Looking back

100 years ago

Celebrating its 50th birthday, Yellowstone National Park officially opened on June 19, 1922. “Two special train loads of Shriners, returning from the San Francisco conclave, arrived at the park Sunday morning and under special arrangements the great national playground was thrown open for them, but the season does not open for general tourist business until today, and continues until September 29,” a report in the Salt Lake Tribune said. “Automobile tourists are already heading for the park in increasing numbers. “Dad” Clay, known throughout the west as a trail-blazer, officially opened the trail to the western entrance of the park three weeks ago and cars from many eastern states are now passing through here en route to the park.”

75 years ago

This week in 1947 saw the first Hi Sheriff Stampede in Idaho Falls, a four-day rodeo in Tautphaus Park sponsored by the Bonneville County Mounted Sheriff’s Posse. The festivities started June 18 with a parade through the city of more than 200 horses and riders. “(The) rambunctious stock did enough stiff legged hopping to provide a varied assortment of spills — one of them an unusual jolt for Ed Skelton, Stingler, Okla., who was in the Idaho Falls LDS Hospital with a broken collarbone,” the Post-Register reported. “Skelton lost his seat on a whirling bronc shortly after it came out of the chute, falling flat on his back after being hurled several feet in the air.” At the opening ceremonies, Rhea Justin was chosen as queen. Her attendants were Jeannine Wood, Betty Bloxham and Eva Coughlan.

50 years ago

Hughes Air West announced this week in 1972 that it planned to increase air service to Boise on July 1 with an updated flight schedule. Changes included a new morning service direct to Spokane and an added flight to Idaho Falls and Pocatello with a new later afternoon return to Boise; a new evening flight to Spokane via Lewiston and a new afternoon service to Walla Walla and Pasco, Wash., also by way of Lewiston.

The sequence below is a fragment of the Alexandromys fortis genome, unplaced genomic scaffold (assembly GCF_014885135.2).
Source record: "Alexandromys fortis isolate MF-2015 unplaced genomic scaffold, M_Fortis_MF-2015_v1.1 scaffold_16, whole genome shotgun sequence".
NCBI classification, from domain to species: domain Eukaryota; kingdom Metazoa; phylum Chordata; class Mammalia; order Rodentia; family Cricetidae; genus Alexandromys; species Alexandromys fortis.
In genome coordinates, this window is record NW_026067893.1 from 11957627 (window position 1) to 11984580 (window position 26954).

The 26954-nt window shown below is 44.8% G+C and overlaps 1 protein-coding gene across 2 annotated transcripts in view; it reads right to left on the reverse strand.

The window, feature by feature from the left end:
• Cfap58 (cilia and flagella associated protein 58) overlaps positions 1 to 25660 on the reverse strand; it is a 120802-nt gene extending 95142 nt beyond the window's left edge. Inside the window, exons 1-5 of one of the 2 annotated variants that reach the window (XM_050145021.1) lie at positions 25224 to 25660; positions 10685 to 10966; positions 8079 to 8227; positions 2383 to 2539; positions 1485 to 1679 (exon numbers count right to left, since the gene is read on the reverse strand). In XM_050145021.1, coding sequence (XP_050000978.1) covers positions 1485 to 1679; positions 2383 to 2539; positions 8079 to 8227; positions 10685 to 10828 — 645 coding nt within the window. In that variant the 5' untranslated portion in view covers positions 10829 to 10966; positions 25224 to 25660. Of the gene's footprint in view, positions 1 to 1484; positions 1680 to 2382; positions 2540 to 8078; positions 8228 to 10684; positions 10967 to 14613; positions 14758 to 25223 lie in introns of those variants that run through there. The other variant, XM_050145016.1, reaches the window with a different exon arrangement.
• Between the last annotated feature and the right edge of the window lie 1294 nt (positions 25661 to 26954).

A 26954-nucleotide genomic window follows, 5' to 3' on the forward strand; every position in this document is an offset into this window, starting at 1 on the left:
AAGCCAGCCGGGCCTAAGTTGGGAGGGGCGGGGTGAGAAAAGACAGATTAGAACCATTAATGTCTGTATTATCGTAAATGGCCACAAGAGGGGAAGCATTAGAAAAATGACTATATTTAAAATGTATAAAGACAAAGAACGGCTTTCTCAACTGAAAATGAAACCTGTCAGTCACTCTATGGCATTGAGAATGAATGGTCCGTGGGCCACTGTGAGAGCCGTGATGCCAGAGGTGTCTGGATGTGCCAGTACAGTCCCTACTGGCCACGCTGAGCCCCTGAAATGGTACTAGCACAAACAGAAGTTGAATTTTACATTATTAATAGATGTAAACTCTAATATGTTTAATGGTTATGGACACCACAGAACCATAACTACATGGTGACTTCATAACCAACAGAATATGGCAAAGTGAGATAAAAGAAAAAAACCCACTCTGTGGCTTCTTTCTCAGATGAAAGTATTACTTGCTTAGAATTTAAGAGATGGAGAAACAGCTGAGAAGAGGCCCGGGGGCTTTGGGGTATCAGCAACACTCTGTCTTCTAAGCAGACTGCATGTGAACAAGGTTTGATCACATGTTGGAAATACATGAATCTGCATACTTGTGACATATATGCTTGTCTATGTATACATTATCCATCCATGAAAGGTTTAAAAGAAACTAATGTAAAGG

25 years ago

Flooding in the Upper Snake River Valley continued this week in 1997, and tragedy struck near Firth when a helicopter crash claimed the lives of the pilot and the newly appointed Idaho National Guard commander, Maj. Don Baxter. An accident team was investigating what might have caused Lt. Will Neal, 29, of Picabo, to lose control of the craft during a reconnaissance tour of the area. Another passenger, 27-year-old CW2 Shelby Wuthrich of Boise, was reported in serious condition with back injuries at Eastern Idaho Regional Medical Center. Sherry Lang, who lived near the crash site, said she heard Wuthrich screaming. “He was laying face down on the ground around 10 to 15 feet from the helicopter,” she said. “I think he was thrown out. He said, ‘Pull me away from this fire,’ so I grabbed his arms and pulled him 20 to 30 feet. He started screaming about his buddies in the helicopter. He said, ‘Oh God, they’re dead!’” The accident came as melting snow drove the outflow from Palisades Dam to a record 40,000 cubic feet per second.

Paul Menser is the author of “Legendary Locals of Idaho Falls.”

Paul Menser is the author of “Legendary Locals of Idaho Falls.”

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